BUNNY 911 – If your rabbit hasn’t eaten or pooped in 12-24 hours, call a vet immediately! Don’t have a vet? Check out VET RESOURCES

The subject of intentional breeding or meat rabbits is prohibited. The answers provided on this board are for general guideline purposes only. The information is not intended to diagnose or treat your pet. It is your responsibility to assess the information being given and seek professional advice/second opinion from your veterinarian and/or qualified behaviorist.

       What are we about?  Please read about our Forum Culture and check out the Rules


Home Forums HOUSE RABBIT Q & A Bordatella/Pasturella

This topic contains 2sd replies, has 3 voices, and was last updated by  Dface 8 months ago.

Viewing 3 posts - 1 through 3 (of 3 total)
  • Author
  • #1322971

    Bunny Hugger

    Hello everybun! It’s been a loooong time since I’ve posted but that’s because Jax is firmly part of our family now (over 3 years!) and totally rules our house. Lately we’ve been considering finding a bunny friend for him. I know that bonding is a big topic but that’s not what this post is about. We’ve already found a rescue that requires mandatory “dates” with any current buns to make sure they at least don’t hate each other and they help out with bonding as well. We looked through the buns they currently have available for adoption and one really jumped out at us (due to age, sex, and personality traits). I’ve been in contact with the rescue and they informed us that she has a lifelong respiratory condition – she has tested positive for Bordatella, with a negative for Pasturella, however there could be the slight possibility she has Pasturell as well (erring on the side of caution). She was treated with a round of broad spectrum antibiotics and recovered very well and only requires a periodic immune booster to keep her healthy (and stress free environment). If we were just adopting her we wouldn’t have any hesitation; however, we currently have a very healthy 4 year old bun who we wanted to try to bond – they would be sharing the living space (our whole house) as well as litterbox, food, water, etc. and we are just concerned about risk of him becoming infected by her condition. Does anyone have any advice on what to do? We really want to rescue another bunny and find a friend for Jax but we really don’t want to do anything that might put his health at risk!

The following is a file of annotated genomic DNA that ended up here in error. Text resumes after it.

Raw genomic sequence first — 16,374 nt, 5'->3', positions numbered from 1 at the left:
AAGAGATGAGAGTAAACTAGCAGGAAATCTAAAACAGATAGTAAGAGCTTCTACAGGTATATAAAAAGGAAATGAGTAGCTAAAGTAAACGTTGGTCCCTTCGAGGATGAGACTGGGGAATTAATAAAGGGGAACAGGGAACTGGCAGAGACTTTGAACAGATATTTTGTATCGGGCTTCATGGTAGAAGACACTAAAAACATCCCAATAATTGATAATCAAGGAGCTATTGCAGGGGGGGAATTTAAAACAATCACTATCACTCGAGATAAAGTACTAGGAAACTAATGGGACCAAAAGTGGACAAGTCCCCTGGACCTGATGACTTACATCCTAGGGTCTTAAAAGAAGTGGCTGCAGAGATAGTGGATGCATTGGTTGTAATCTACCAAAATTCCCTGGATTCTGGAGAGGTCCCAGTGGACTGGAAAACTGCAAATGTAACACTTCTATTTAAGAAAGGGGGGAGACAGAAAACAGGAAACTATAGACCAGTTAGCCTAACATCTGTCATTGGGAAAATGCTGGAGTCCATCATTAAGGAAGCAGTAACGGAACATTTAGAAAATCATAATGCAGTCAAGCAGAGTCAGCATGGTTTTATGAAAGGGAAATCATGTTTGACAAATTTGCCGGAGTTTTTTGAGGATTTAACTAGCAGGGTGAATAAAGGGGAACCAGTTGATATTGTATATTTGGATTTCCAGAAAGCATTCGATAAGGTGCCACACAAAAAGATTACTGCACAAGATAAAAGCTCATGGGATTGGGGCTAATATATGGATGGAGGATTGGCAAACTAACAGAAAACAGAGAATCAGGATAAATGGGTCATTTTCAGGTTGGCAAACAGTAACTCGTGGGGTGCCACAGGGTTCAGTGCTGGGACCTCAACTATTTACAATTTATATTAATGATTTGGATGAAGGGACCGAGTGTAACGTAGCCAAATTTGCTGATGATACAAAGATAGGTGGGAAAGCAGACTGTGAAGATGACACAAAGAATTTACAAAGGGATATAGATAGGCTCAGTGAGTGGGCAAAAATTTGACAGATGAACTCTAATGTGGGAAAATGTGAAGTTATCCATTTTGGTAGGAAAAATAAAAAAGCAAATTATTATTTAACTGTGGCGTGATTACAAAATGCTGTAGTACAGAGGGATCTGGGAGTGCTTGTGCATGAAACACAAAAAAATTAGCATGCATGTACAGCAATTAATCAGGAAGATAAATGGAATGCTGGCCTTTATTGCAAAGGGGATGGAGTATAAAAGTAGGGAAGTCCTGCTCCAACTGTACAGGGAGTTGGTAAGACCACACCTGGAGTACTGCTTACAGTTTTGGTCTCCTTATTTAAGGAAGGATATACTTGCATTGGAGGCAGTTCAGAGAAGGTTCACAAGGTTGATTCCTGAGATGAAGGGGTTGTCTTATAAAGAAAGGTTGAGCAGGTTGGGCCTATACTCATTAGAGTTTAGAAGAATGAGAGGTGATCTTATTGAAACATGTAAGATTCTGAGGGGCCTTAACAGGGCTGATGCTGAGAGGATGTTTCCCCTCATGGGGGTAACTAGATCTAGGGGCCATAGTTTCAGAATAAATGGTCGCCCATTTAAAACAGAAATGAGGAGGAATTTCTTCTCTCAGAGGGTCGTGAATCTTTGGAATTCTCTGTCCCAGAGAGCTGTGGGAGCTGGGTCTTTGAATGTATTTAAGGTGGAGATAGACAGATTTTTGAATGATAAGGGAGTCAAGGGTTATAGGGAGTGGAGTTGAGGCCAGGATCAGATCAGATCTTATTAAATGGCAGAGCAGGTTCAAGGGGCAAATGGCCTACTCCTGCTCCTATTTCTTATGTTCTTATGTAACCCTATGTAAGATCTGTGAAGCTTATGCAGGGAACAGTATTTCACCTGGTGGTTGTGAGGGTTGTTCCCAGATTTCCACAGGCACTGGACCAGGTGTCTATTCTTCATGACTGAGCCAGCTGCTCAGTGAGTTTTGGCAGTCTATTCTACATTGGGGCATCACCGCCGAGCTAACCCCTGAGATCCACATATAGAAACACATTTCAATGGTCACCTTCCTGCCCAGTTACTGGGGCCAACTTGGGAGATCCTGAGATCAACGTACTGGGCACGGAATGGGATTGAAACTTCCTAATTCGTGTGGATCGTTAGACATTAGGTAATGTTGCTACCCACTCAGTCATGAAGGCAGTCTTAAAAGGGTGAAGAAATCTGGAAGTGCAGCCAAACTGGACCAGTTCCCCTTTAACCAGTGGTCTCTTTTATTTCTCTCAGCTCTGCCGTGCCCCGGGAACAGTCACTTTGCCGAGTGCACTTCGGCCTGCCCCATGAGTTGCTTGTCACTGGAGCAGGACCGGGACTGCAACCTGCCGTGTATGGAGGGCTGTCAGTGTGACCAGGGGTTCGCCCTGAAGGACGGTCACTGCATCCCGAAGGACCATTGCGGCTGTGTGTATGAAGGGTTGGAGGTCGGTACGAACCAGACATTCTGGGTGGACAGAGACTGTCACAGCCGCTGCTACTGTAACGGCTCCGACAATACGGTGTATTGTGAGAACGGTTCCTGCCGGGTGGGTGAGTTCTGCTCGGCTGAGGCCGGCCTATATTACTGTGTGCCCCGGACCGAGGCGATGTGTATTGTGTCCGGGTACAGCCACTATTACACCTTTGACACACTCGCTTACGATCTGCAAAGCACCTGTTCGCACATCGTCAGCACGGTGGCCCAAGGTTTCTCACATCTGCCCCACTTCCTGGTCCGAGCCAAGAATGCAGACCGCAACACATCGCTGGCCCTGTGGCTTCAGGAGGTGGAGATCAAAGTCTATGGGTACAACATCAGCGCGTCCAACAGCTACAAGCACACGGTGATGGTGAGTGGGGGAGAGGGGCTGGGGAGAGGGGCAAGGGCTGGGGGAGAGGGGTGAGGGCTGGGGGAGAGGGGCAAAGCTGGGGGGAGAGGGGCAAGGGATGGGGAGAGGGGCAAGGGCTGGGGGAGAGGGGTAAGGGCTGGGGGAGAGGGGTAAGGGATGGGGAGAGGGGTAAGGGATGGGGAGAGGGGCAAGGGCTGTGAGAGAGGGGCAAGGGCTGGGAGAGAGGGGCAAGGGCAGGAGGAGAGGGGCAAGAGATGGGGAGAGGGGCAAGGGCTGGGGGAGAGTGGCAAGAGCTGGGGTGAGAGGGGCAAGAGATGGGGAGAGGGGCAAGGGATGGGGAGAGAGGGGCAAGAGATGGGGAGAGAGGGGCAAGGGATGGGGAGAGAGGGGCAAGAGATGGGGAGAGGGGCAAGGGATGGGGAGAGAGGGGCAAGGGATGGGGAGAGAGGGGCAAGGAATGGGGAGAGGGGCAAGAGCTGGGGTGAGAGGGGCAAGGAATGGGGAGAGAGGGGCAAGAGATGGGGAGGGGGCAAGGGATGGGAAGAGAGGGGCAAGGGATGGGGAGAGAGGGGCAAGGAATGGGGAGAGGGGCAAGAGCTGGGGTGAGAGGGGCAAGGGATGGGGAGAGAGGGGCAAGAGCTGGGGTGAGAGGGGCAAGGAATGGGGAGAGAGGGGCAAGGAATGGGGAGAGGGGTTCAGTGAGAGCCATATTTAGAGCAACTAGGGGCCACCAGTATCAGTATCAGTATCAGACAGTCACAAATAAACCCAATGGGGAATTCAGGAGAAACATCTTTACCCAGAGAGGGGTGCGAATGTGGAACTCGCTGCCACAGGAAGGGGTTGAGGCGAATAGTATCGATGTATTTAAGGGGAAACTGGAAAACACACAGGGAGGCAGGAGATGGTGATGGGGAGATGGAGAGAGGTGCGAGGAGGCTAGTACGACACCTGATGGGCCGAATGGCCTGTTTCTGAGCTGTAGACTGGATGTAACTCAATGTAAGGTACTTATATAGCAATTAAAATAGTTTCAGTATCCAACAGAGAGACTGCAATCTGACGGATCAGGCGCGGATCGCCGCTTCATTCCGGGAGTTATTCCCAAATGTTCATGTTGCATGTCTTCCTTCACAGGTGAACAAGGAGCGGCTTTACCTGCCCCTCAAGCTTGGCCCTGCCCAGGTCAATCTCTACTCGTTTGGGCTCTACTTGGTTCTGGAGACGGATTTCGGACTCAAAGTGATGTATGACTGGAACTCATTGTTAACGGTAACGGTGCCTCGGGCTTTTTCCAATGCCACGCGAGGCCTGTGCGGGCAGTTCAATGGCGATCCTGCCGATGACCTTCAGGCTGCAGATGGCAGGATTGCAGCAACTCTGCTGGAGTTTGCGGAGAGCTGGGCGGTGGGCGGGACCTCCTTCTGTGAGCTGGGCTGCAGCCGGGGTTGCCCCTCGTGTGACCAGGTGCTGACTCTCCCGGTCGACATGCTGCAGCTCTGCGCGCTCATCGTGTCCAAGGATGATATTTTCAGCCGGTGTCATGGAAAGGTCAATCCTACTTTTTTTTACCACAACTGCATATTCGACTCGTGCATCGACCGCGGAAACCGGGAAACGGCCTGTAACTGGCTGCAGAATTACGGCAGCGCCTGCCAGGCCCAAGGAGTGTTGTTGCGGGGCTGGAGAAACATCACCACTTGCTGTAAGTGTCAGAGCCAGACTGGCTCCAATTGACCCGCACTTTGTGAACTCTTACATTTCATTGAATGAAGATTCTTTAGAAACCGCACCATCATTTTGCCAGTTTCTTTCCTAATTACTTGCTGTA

This is a good question. I suppose there is a small risk… but most rabbits infected with bordetella exhibit no symptoms. The same can be said for pasteurella. Many rabbits have these types of bacteria in their respiratory tract and never become ill. When there are symptoms, it is usually pasteurella and not bordetella… although the two bacteria are often associated with each other. If bordetella is what is causing the problems in this rabbit, then there’s a very good chance that Jax would not be affected. It all depends on his immune system and whether or not he was already exposed (a lot of rabbits get it from their mothers or other rabbits when housed in large rabbit breeding facilities).

    I believe Dface adopted a pasteurella bunny recently:



    Most rabbits carry pasturella (and bordetella) which is a reason not to house them with guinea pigs as they are very susceptible to bordetella, along with why dogs in rabbit rich areas need kennel cough shots(it also affects cats).